Page 36

CRE Finance World, Winter 2013

The Freddie Mac K Program: Quality, Stability, Liquidity Figure 9 Freddie Mac K-Certificates Offer Excellent Multifamily Fundamentals Prepayment Protection Nearly all multifamily loans in the Freddie Mac K certificate program are call protected utilizing a combination of lockout and either defeasance or yield maintenance. Most loans backing Freddie Mac K certificates carry defeasance prepayment protection which usually occurs after a 24 month lockout period. Lockout and defeasance are the strongest forms of call protection. Prepayment lockouts simply prohibit outright the borrower from prepaying their loan. A loan with prepayment protection in the form of defeasance permits a borrower to release the related mortgage property from the lien of the mortgage by delivering substitute Source: RBS, PPR Global collateral. The substitute collateral is typically a Freddie Mac security (although it could also be a Treasury — albeit more expensive Figure 10 for the borrower) designed to eliminate cash flow volatility caused Homeownership Rate by prepayments. Because of the exact replacement of cash flows by the borrower, loans that have been defeased continue to generate the same anticipated sequence of payments to the investor. Defeasance, when done to a sufficient number of loans in a deal, can also result in ratings upgrades, as the replacement collateral is typically of better credit quality than the commercial real estate loan being replaced. Yield maintenance prepayment protection is designed to compensate the lender for early principal retirement. It is calculated as the present value of future commercial loan cash flows discounted by Treasury yields with the average life equal to the remaining loan term. Source: RBS, U.S. Census Bureau When Freddie K deals are being priced the market assumption is 0% CPR. Prepayment protection is in place except for the last three months of the loan. While economic prepayment protection is generally excellent, default induced prepayments could occur. This would arise from the payment to investors of any principal recovered as the result of the liquidation of a loan. CRE Finance World Winter 2013 34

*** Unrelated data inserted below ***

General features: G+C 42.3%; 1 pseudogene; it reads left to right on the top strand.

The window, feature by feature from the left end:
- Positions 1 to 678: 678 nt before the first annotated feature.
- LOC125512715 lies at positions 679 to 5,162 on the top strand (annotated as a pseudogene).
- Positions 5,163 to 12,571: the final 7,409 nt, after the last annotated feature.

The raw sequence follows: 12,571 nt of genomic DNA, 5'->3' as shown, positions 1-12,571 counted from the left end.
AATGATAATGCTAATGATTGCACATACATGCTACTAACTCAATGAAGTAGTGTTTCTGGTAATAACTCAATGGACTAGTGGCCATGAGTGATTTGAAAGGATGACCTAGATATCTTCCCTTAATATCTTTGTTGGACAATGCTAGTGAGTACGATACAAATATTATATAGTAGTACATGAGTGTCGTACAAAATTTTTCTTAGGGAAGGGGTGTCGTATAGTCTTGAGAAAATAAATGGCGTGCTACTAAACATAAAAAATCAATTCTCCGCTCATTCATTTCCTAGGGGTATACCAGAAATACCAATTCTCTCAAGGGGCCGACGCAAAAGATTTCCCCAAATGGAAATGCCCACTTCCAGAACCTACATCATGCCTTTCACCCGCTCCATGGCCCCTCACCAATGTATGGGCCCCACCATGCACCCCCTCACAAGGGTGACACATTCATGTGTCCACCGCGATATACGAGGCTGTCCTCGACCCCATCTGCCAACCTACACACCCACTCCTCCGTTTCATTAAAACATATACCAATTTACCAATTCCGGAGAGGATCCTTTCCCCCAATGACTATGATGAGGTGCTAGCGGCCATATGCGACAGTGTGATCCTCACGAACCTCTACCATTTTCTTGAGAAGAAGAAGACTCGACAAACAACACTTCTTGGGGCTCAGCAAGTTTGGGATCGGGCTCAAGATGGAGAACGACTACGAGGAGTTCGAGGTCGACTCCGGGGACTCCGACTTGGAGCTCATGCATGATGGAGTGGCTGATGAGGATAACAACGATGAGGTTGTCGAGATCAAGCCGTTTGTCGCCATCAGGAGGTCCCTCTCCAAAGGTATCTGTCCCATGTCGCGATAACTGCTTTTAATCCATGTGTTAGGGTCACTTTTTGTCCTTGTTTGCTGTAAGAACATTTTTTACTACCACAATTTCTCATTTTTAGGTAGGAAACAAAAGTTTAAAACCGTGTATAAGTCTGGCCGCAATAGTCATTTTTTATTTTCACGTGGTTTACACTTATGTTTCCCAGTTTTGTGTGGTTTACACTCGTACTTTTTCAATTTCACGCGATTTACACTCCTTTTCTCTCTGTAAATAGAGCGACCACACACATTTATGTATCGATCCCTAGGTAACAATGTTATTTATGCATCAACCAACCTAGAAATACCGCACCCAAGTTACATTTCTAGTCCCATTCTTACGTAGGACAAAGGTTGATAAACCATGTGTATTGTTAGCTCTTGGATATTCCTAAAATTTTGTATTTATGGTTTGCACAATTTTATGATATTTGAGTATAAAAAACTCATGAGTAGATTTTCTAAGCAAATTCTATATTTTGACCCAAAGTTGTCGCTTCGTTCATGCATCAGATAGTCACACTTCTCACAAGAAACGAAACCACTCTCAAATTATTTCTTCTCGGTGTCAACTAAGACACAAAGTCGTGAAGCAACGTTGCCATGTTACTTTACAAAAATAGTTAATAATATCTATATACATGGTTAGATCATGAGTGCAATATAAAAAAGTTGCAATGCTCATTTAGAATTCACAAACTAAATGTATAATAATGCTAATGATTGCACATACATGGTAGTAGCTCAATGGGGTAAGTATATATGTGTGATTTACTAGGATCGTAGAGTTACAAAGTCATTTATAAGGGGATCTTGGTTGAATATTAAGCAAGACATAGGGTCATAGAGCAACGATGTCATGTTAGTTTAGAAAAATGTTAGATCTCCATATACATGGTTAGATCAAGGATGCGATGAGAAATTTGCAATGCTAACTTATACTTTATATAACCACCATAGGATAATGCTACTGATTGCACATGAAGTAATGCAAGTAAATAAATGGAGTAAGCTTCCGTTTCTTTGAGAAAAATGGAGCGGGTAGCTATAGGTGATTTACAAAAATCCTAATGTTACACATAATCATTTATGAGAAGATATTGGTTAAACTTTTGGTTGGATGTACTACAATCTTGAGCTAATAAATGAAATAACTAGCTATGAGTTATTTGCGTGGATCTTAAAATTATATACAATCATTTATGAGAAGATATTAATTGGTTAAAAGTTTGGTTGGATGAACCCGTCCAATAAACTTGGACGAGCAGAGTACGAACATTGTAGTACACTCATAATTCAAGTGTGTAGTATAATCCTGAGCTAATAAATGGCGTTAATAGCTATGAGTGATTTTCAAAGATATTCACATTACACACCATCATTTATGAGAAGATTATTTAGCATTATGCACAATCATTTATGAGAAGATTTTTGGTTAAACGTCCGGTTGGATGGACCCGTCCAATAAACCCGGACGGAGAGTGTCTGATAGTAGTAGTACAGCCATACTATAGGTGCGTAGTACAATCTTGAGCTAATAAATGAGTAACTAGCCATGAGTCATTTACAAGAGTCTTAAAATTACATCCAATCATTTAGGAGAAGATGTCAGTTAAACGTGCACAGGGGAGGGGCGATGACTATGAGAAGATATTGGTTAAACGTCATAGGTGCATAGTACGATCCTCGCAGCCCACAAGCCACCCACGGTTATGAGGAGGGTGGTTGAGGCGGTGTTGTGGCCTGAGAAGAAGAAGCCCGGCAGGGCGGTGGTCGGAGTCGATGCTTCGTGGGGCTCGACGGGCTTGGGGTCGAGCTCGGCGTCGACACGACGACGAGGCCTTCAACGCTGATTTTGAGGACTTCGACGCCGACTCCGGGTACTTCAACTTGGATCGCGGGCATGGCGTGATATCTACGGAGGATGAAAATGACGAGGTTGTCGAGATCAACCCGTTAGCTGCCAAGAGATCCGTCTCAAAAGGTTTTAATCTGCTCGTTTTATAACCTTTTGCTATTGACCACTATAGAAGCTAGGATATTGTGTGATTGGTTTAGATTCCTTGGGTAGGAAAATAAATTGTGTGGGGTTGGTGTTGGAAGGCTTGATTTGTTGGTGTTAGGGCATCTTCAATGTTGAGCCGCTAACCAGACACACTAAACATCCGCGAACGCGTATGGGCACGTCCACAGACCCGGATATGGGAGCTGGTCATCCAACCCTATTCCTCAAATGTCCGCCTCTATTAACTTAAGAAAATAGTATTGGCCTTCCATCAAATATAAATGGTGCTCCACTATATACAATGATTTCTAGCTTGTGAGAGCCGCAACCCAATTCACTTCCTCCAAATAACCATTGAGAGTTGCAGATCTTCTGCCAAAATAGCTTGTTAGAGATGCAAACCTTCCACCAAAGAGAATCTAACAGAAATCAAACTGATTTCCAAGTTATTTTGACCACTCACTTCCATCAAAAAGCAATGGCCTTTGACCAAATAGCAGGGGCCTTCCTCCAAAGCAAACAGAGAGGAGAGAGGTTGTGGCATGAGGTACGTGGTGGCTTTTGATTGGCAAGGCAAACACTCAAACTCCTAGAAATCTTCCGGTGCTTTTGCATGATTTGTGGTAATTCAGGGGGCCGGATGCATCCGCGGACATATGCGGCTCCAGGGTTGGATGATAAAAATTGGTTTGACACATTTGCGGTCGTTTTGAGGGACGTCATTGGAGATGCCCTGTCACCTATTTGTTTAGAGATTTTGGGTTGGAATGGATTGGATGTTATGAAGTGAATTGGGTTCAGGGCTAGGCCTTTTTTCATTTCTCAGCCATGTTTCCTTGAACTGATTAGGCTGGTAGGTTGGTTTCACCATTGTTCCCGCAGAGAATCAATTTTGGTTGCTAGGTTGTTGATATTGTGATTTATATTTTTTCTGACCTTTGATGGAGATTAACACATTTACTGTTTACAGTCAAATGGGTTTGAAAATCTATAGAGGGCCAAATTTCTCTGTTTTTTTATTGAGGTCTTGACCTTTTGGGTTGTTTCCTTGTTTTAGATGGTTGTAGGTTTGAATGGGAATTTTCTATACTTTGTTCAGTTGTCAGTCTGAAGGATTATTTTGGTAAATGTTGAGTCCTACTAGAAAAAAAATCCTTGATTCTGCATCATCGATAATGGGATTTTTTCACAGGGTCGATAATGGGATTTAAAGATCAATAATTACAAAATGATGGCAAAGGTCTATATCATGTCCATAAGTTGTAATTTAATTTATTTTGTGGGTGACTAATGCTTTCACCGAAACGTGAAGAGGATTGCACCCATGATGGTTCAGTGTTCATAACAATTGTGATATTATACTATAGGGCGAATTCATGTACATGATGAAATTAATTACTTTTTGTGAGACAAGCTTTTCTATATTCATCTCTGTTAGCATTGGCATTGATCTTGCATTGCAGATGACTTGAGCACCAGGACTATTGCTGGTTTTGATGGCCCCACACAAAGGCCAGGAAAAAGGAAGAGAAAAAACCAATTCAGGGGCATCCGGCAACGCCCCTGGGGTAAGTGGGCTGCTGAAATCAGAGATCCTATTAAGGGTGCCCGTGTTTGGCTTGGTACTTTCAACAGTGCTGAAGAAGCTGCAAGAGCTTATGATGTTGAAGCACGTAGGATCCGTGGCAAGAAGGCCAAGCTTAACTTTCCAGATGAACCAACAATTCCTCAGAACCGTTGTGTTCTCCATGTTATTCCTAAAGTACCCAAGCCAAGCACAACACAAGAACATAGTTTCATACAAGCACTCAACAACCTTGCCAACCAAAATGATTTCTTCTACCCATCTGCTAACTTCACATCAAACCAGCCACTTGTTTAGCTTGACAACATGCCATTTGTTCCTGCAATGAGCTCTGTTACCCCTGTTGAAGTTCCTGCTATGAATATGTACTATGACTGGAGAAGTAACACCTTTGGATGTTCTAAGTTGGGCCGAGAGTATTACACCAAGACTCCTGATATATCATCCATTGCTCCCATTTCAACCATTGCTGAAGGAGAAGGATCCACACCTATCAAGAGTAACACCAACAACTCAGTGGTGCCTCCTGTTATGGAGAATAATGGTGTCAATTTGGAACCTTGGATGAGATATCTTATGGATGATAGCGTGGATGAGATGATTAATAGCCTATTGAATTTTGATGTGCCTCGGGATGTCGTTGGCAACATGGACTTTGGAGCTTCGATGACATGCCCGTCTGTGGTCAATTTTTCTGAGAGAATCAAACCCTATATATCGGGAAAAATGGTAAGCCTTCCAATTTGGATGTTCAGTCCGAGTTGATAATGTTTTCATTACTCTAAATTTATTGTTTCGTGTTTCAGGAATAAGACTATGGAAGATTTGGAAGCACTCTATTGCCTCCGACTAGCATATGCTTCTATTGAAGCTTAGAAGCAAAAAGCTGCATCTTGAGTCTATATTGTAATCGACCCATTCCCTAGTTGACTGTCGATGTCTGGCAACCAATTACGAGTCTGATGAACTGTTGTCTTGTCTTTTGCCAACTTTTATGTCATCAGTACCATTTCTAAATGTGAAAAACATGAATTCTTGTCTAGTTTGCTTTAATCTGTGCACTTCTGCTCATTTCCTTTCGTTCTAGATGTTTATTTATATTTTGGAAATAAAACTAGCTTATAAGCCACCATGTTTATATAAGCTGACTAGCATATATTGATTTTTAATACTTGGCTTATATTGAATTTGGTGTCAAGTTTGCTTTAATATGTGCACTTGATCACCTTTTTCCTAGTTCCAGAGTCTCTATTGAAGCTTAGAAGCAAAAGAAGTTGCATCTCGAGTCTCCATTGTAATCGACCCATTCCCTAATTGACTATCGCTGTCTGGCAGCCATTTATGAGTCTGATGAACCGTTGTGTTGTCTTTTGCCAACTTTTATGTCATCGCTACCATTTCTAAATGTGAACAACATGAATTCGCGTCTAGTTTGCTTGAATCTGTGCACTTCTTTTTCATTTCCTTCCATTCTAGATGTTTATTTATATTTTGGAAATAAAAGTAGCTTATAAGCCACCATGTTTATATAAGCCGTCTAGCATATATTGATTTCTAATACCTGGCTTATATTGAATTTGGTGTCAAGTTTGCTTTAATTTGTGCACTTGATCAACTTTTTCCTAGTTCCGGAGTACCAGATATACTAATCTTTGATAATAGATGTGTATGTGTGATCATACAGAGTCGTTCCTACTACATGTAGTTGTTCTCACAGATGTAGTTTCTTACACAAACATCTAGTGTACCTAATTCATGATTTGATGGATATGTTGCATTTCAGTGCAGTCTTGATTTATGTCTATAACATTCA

CRE Finance World, Winter 2013
To see the actual publication please follow the link above